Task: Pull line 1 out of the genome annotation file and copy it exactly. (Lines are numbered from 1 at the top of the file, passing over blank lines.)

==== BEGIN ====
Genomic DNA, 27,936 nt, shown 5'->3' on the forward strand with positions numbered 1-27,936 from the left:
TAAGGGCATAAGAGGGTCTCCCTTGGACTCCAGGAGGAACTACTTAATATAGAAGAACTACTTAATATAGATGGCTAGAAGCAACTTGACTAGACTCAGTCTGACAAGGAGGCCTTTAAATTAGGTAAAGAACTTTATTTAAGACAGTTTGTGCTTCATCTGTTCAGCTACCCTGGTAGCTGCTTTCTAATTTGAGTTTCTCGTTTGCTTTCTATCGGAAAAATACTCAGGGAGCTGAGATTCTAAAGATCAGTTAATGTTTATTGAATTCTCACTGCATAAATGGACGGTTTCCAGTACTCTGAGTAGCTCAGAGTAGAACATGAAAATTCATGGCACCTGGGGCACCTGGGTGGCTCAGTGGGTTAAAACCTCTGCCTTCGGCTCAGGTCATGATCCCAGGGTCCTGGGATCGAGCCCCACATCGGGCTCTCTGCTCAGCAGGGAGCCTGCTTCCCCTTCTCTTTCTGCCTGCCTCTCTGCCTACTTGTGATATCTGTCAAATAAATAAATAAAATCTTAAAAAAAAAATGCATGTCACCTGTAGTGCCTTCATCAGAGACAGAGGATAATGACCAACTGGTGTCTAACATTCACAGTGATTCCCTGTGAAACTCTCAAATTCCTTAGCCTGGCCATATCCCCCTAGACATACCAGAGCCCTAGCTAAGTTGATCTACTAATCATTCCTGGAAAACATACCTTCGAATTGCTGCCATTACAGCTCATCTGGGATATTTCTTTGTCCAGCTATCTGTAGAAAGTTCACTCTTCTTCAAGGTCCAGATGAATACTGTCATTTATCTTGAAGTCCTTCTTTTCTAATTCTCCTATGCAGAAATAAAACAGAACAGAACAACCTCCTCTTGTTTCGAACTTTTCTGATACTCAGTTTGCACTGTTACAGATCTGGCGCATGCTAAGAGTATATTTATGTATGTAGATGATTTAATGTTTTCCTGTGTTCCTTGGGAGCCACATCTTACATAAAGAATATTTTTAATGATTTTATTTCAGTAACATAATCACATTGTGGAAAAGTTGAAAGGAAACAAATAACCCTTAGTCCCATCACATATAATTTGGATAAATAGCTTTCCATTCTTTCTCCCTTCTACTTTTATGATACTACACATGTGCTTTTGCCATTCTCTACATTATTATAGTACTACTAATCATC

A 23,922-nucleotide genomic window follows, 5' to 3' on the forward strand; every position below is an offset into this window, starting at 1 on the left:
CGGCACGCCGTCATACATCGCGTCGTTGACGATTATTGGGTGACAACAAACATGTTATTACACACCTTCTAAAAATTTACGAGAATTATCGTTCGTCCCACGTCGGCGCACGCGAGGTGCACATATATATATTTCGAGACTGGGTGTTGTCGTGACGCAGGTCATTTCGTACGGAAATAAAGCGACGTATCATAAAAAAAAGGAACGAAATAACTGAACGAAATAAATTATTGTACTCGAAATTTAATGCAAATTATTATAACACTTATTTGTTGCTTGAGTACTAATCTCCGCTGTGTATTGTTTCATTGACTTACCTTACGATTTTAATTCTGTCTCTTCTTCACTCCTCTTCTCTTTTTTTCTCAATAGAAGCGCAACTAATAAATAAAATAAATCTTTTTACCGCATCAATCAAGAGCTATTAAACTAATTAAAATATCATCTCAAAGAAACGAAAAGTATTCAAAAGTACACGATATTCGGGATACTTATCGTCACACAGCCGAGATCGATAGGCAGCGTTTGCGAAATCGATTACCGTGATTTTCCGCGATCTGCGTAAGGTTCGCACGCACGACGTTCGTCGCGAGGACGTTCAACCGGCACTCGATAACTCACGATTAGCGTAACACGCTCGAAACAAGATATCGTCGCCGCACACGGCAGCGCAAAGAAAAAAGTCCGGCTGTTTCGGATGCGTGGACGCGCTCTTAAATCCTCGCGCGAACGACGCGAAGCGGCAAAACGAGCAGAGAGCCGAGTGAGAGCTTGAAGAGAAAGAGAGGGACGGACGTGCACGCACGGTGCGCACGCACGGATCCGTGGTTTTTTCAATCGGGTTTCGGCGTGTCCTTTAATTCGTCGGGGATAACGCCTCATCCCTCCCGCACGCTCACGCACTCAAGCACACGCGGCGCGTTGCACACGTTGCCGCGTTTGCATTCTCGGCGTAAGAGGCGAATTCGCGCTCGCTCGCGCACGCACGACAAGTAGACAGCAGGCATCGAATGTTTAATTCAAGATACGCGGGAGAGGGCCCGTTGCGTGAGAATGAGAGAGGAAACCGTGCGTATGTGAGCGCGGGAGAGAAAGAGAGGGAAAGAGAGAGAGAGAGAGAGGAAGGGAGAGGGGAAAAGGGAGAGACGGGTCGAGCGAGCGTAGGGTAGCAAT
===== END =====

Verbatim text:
Genomic DNA, 27,936 nt, shown 5'->3' on the forward strand with positions numbered 1-27,936 from the left: